Cars Communicating With Bikes Could Improve Traffic Safety

It’s about communicating via cellular

  • Audi is working on technology that lets vehicles read their surroundings and identify when bicycles are nearby.
  • The system uses mobile cellular connectivity to send and receive signals to/from nearby vehicles, pedestrians, or fixed objects such as traffic lights.
  • Federal statistics show that collisions between cars and bikes are on the rise.
Bike messenger riding bicycle inner city

Hinterhaus Productions / Getty Images

The escalating conflict between cars and bikes may be getting some tech help. 

Audi is partnering with other companies to develop hardware and software that lets vehicles read their surroundings and identify when bicycles are nearby, including those obstructed from a driver's view. It's based on a standard called C-V2X that uses mobile cellular connectivity to send and receive signals from a vehicle to other vehicles, pedestrians, or fixed objects such as traffic lights in its surroundings.

"The technology warns cyclists and drivers of where they are on the road and any potential collision based on sharing C-V2X data," Audi spokesperson Mark Dahncke told Lifewire in an email interview. "It is the first step to help warn the driver and the cyclist to better navigate neighborhoods and roadways."

Safer Streets?

Audi is working on the new safety tech that uses cellular technology that lets cars communicate with their surroundings. In Northern Virginia, a C-V2X program informs vehicles approaching a construction zone, alerts drivers of the work-zone speed limit when entering construction zones, and lets roadside workers know when cars are close to construction zones via a connected safety vest.

Audi also collaborated with a C-V2X system with Qualcomm Technologies and others to connect cars with school buses. In Alpharetta, Georgia, the technology identifies when children are boarding or exiting buses and shows vehicle drivers when they’re entering active school zones.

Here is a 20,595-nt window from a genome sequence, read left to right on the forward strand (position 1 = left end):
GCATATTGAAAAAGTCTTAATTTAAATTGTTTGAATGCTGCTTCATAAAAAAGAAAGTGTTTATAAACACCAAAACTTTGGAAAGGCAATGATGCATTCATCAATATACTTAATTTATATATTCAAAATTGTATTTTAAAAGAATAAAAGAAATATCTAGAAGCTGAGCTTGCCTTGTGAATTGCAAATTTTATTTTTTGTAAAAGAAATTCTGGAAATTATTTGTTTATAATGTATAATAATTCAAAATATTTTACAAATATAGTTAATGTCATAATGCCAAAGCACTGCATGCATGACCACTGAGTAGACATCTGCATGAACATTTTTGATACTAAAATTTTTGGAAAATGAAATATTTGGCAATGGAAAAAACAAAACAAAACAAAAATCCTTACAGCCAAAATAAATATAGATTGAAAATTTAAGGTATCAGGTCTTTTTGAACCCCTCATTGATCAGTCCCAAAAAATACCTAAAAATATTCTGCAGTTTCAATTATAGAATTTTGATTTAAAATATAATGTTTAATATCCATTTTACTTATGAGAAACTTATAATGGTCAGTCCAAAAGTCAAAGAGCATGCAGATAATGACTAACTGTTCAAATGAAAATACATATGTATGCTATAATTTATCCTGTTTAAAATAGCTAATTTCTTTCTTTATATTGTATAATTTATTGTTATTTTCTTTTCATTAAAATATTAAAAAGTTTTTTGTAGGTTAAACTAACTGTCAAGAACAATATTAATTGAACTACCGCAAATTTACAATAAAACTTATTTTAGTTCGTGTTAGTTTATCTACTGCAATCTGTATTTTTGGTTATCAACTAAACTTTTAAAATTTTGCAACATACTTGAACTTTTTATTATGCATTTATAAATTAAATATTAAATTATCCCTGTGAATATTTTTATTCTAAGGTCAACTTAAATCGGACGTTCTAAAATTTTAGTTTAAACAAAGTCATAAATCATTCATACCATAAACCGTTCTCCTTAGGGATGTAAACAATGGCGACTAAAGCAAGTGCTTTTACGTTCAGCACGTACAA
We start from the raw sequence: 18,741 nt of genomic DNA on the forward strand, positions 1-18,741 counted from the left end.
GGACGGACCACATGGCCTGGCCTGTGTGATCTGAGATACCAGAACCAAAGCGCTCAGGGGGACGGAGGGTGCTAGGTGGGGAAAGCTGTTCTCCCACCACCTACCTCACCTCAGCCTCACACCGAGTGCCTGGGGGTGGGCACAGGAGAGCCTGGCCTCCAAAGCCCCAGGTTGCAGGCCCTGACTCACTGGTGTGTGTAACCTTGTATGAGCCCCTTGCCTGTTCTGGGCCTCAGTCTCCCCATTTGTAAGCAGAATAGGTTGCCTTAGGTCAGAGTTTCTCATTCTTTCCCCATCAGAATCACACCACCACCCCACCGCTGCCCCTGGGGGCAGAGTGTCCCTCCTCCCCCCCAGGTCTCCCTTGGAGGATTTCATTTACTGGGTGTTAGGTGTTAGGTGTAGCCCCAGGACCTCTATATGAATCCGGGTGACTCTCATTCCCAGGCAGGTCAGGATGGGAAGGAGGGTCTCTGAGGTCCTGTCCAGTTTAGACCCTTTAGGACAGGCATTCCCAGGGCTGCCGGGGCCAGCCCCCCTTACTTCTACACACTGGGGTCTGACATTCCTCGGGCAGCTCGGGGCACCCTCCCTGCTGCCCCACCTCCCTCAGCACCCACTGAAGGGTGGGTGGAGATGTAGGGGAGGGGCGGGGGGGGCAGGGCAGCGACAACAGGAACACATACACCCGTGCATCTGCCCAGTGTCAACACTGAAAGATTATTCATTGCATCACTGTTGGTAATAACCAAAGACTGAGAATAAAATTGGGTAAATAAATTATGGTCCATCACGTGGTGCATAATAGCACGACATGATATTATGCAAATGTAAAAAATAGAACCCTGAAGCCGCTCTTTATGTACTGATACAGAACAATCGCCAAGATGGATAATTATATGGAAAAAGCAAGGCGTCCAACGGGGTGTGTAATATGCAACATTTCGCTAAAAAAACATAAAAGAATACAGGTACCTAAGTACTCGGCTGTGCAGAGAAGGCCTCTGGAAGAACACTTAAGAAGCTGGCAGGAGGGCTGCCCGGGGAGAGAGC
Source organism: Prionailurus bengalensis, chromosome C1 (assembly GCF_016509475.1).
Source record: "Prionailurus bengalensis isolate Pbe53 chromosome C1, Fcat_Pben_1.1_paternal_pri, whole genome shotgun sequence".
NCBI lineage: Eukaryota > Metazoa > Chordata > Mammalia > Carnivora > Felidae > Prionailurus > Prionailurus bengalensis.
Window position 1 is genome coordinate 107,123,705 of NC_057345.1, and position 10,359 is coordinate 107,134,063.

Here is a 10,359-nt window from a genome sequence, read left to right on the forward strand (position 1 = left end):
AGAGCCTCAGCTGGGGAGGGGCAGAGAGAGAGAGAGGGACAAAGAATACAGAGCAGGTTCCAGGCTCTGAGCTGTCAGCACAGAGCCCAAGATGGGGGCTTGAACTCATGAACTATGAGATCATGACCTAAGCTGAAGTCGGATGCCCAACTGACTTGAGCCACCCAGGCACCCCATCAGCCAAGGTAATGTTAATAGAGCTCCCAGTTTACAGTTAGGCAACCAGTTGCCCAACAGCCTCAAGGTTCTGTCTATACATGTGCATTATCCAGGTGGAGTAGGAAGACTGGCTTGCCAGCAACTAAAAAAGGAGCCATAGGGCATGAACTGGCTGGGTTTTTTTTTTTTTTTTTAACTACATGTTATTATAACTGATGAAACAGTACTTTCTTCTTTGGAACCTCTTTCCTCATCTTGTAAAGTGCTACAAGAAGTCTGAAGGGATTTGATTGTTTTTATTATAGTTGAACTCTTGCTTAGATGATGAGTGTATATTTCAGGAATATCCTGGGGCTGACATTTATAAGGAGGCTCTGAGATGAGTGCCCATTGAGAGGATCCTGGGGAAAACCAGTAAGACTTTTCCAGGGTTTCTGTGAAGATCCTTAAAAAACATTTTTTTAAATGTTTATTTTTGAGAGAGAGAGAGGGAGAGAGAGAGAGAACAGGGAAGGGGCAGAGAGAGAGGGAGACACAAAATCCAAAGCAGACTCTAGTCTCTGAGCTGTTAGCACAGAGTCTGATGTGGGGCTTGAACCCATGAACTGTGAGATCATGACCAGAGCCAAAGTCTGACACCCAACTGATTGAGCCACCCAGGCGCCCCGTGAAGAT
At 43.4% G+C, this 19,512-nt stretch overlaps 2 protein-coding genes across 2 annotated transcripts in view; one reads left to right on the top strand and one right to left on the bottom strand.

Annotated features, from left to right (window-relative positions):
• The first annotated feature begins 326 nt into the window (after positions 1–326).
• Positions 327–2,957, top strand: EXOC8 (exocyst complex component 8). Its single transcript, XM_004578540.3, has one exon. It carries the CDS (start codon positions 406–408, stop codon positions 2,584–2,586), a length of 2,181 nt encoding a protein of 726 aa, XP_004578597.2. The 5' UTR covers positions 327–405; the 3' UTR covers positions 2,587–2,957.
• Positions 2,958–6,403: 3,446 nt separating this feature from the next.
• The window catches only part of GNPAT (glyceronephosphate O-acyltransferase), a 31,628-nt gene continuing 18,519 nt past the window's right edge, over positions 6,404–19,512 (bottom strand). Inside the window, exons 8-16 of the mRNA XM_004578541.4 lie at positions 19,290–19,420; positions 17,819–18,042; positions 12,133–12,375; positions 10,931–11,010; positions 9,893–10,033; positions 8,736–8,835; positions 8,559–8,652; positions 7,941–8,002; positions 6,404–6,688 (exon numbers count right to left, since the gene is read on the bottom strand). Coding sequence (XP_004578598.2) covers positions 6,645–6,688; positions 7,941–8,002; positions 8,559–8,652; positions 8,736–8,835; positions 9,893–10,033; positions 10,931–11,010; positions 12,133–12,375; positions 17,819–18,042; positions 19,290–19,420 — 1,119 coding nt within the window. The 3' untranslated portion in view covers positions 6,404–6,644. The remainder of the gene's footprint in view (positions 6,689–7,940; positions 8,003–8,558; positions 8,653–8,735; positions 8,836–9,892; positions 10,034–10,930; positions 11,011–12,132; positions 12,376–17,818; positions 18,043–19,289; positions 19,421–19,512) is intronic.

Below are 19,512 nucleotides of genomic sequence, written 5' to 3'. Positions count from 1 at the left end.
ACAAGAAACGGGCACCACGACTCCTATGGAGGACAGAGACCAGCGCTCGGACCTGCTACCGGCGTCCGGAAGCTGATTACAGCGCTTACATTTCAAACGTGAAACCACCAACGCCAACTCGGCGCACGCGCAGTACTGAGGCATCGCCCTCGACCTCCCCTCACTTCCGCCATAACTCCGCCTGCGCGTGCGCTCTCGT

Federal regulators are helping advance C-V2X technology. In a recent FCC ruling, the agency agreed to allocate a portion of the ITS 5.9 GHz cellular band for C-V2X applications for the first time. The decision allowed C-V2X for the exchange of standardized communications between vehicles and between vehicles and infrastructure.

Audi estimates there will be 5.3 million vehicles, work zones, railway crossings, bicycles, and other devices that will be able to connect using C-V2X by 2023. By 2028, it's possible that number will increase to 61 million connected devices, including as many as 20,000 crosswalks, 60,000 school zones, 216,000 school buses, and 45 million smartphones.

And the need for such safety improvements is growing. The NHTSA reported in its most recent data that there were 846 bicycle fatalities from motor-vehicle-related accidents in 2019. That represents a 36 percent increase since 2010. Year-over-year, NHTSA reported on-road cycling injuries increased 4.3 percent to 49,000 in the US in 2019. In addition, the National Roadway Safety Strategy released by the Department of Transportation (DOT) in January 2022 notes "fatalities among pedestrians and bicyclists have been increasing faster than roadway fatalities overall in the past decade."

Future Tech

But Audi isn’t the only company working on safety improvements for cars and bikes. Robot vehicles will also be able to automatically keep an eye on their surroundings. 

Autonomous driving vehicles contain sensors that collect 2D data with color and capture rich details of the objects and LiDAR that measures the size and distance of the bicycle by sending out laser pulses. has developed a car perception system to process the data captured from these sensors. The system creates a real-time 3D map around the car and can detect a few hundred meters with centimeter-level accuracy, the company claims. 

person cycling on red bicycle in street with movement

Dimitri Otis / Getty Images

"This technology is of great significance because it offers a clear and accurate understanding of the surroundings so that the autonomous driving car can implement path planning and perform driving commands," Xuan Liu, vice president of, said in an email interview. "The vehicle will decide whether it should slow down and where to yield to the cyclist, or if it should go straight because the cyclist is riding slowly and there's enough distance to safely pass."

In the future, an Audi vehicle may use similar automated systems that avoid collisions by automatically braking or even conducting an evasive maneuver to avoid the collision altogether, Dahncke said.

"The Audi grandsphere concept provides a glimpse at our vision for what an automated experience will look like," Dahncke added. "A production version is expected to arrive as early as 2025. [However], when Level 4 automation will be introduced remains to be seen based on regulations, legal frameworks, and infrastructure."

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